7 Bad Mistakes That Are Weakening Your Immune System
Stress and excessive drinking can hurt your immune system when you need it most.
With the coronavirus looming over your head, it can be hard to feel confident you are taking all the right precautions to keep yourself, and those around you, safe and healthy in a time of such uncertainty. New reports about the virus are coming out every week—whether it's how long COVID-19 stays on certain surfaces or what the right way is to disinfect your home—which can cause confusion and the spread of misinformation. However, one thing that has not changed is how important it is to have a healthy immune during the pandemic. With that said, here are common mistakes—from not getting enough sleep to drinking too much—that can result in a weakened immune system, making you more susceptible to illness. And for additional clarity on COVID-19, check out 13 Actual Facts That Debunk Common Coronavirus Myths.
Consuming too much sugar
According to clinical nutritionist Kristy Harvell, sugar competes with vitamin C for space in your immune system because the two are of a similar chemical structure. What exactly does that mean?
"The more sugar in your system, the less vitamin C can get into your white blood cells," she says. "Sugar does not help your immune system fight infection at all, resulting in a weakened defense from infections."
Not managing your stress
Don't stop your self-care routine while you're stuck in quarantine. In fact, you might need it now more than ever. Providing comfort to your body and mind can help lower your stress levels, which is key to maintaining a strong immune system.
A 2012 study published in the Proceedings of the National Academy of Sciences found that chronic stress results in glucocorticoid receptor resistance (GCR), which in turn, lowers your immune system's ability to fight off viruses. And for more ways to combat stress, check out these 9 Tips on How to Stay Calm During the Quarantine.
Not getting enough sleep
Try to keep up with your sleep schedule right now—it matters. Why? A 2017 study published in the journal Sleep monitored twins and their sleep patterns, finding that the sibling who habitually got less sleep had the weaker immune system of the two. And for more issues that can result from insufficient rest, check out the 25 Things You're Doing That Would Horrify Sleep Doctors.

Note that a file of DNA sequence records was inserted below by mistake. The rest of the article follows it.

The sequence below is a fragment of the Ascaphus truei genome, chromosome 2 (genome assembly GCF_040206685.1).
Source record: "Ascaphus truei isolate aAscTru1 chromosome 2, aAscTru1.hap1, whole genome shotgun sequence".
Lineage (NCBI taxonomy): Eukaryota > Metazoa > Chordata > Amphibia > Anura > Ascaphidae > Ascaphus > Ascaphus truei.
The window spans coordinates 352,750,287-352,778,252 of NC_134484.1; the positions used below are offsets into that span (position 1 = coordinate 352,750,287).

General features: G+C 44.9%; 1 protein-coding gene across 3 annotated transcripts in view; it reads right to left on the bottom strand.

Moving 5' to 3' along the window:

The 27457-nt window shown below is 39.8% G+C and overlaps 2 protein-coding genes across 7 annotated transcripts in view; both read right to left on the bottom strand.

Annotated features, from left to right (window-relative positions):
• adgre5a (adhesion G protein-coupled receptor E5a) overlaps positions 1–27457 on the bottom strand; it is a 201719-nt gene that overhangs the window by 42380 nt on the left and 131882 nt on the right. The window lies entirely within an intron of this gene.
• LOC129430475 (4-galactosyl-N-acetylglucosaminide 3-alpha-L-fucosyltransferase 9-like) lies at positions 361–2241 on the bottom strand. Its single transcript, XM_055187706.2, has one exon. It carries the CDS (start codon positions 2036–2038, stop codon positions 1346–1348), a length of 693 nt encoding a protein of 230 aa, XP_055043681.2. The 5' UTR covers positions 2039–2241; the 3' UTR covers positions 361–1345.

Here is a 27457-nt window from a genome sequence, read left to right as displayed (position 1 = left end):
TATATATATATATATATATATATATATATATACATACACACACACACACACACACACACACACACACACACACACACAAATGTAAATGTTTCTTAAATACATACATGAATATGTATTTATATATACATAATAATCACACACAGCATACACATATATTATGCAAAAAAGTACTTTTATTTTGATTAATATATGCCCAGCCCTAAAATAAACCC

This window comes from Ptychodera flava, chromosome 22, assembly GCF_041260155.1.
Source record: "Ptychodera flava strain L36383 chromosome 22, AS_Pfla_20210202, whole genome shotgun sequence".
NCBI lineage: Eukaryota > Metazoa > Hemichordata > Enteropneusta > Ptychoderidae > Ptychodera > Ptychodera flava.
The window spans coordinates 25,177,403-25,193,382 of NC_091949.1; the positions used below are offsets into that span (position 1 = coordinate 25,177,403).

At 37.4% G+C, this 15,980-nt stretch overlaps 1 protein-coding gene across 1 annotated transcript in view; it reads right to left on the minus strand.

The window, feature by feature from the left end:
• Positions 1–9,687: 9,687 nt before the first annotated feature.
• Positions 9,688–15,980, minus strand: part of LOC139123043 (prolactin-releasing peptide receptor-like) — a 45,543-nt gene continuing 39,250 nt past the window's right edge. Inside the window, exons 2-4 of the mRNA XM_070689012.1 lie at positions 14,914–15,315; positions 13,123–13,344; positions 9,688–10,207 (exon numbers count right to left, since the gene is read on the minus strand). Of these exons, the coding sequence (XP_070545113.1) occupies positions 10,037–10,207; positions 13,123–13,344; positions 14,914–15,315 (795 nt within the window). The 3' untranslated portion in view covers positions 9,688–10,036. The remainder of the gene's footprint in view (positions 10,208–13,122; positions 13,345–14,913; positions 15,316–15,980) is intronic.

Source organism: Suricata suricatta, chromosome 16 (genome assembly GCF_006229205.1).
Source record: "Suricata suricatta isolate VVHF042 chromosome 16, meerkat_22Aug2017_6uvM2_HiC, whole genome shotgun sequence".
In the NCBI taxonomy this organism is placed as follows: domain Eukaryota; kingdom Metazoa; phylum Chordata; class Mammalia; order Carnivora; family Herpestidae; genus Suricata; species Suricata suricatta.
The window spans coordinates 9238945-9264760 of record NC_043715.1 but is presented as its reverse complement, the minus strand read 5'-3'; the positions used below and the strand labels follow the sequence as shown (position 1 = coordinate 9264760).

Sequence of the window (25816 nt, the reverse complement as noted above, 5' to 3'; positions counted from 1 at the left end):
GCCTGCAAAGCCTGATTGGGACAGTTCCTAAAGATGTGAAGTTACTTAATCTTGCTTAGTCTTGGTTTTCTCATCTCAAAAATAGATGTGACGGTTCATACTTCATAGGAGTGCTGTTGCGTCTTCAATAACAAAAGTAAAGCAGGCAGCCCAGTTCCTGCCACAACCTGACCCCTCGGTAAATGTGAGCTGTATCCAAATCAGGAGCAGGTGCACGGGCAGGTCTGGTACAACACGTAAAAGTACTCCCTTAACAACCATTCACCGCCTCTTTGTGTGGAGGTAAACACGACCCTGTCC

Drinking too much alcohol
Lay off the alcohol right now. While it may be tempting to have few more glasses of wine than usual while you're stuck inside, it's not the best choice for your immune system. According to the Mayo Clinic, a heightened level of drinking can cause a myriad of health complications, including weakened immune system. The experts say that "excessive alcohol use can make it harder for your body to resist disease, increasing your risk of various illnesses."
What is considered too much? For women, according to the Centers for Disease Control and Prevention (CDC), excessive drinking is categorized as having four or more drinks during a single occasion or eight or more drinks per week. For men, those numbers change to five and 15, respectively.
Not drinking enough water
Drinking plenty of water every day has a variety of health benefits—reversely, not doing so can have an array of negative effects. Eduardo Dolhun, MD, practicing family physician and creator of DripDrop, says that "dehydration has a devastating impact" on your immune system by making your body unable to flush out toxins as fast as it normally would.
Not getting enough exercise
Whether it's an at-home workout or a long walk—following safe social distancing practices, of course—regular exercise is crucial to a healthy immune system. A 2012 study published in the American Journal of Preventive Medicine reported that over time, leading a sedentary lifestyle affects your body's ability to fight infection by impairing your immune system.
Or getting too much exercise
However, it's all about maintaining a healthy balance, because too much exercise can also harm your immune system. This is especially true if you're already sick, according to experts at WebMD: "When workouts get too strenuous, the number of infection-fighting white blood cells in your body can go down. At the same time, your stress hormone cortisol may go up, which may interfere with the ability of certain immune cells to work right."